During a routine patrol outside a small village in eastern Iraq, a four-vehicle convoy was suddenly blasted with an improvised explosive device (IED). Michael (not his real name), a 22-year-old combat medic who was riding in one of the vehicles, lost consciousness for several moments. As he regained his senses, he saw that the gunner had been thrown from the turret. Michael immediately scrambled out of the mangled vehicle and began to apply first aid. After stabilizing the injured soldier, Michael proceeded to the next truck ahead to see if there were further casualties. As he approached, a second IED detonated. Michael was knocked out again. When he came to, he saw that the driver was seriously injured. Michael gave him CPR and struggled over him for 10 minutes, but the man died in his arms.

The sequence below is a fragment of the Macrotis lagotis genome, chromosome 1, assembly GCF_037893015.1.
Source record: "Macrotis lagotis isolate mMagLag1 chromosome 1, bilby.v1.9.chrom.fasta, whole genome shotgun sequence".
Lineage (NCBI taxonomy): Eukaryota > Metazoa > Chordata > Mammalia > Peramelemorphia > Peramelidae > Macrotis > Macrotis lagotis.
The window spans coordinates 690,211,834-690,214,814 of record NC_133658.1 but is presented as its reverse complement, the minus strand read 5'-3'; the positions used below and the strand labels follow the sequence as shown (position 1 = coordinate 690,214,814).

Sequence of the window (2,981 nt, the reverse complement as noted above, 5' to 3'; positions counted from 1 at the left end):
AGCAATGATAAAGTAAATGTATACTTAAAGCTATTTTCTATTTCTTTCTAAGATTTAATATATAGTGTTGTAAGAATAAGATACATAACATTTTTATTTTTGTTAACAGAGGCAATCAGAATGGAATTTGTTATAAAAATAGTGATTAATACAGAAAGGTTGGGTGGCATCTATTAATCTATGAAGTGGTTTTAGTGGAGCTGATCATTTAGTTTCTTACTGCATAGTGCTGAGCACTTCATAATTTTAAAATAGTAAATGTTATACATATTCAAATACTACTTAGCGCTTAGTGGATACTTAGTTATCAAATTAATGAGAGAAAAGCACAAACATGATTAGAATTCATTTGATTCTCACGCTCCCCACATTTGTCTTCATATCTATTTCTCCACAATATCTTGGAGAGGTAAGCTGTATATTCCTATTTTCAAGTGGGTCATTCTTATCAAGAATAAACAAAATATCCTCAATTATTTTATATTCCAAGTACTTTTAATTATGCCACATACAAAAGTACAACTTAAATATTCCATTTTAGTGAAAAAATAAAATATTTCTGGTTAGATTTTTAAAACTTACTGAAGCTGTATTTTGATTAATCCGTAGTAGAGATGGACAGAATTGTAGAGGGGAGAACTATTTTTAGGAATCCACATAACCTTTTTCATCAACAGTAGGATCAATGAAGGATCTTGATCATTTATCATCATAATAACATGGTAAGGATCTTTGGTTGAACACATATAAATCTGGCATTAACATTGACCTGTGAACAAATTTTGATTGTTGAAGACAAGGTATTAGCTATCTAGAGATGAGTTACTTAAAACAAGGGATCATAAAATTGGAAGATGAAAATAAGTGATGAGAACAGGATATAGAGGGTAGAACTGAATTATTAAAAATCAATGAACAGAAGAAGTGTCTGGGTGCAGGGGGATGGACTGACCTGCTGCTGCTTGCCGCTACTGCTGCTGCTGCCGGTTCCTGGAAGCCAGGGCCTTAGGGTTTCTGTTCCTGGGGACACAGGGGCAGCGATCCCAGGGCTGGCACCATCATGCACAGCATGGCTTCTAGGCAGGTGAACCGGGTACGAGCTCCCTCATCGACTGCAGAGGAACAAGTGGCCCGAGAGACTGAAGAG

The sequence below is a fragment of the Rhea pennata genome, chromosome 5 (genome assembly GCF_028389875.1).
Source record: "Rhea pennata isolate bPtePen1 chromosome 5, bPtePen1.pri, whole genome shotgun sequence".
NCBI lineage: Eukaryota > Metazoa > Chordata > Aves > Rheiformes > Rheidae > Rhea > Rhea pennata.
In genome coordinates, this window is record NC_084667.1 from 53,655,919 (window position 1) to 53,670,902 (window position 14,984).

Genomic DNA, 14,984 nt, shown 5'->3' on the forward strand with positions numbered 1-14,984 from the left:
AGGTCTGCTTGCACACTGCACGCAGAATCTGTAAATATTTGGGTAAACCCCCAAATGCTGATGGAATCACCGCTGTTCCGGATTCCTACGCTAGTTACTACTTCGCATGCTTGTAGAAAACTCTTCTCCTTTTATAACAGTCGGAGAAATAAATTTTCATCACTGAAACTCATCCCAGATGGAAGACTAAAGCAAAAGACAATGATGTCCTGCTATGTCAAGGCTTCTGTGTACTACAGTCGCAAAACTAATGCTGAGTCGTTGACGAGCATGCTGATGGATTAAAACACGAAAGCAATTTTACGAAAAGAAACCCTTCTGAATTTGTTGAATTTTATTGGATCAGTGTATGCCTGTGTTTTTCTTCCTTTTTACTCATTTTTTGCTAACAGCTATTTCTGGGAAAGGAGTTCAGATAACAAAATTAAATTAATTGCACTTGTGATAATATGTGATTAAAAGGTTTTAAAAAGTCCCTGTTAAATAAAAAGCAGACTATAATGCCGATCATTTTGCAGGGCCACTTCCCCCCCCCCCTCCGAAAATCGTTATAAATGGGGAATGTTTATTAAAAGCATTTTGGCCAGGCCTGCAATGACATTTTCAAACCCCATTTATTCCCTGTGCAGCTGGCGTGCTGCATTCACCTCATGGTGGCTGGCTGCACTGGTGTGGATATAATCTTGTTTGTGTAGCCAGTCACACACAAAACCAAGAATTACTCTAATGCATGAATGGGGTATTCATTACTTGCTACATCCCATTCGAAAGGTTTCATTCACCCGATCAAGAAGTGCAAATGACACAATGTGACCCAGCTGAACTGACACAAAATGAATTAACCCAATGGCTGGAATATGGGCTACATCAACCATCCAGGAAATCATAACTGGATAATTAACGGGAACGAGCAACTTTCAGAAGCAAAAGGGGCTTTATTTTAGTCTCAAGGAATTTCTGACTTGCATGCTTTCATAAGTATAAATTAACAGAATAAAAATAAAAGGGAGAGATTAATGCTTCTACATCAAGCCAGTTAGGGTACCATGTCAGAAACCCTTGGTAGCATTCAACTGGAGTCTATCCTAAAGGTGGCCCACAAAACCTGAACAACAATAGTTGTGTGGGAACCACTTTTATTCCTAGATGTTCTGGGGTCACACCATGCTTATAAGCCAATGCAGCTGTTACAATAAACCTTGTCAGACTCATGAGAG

Two days later, as part of the routine follow-up to such an incident, a psychologist with the unit's combat stress control team conducted a debriefing of the members of the convoy. Throughout the discussion Michael was quiet and reserved, showing no emotion. Then, six days later, he appeared at the psychologist's quarters and reported that he was having trouble sleeping, was experiencing nightmares, had lost his appetite and had an intense fear of going on future missions.
This article was originally published with the title Combating Stress in Iraq.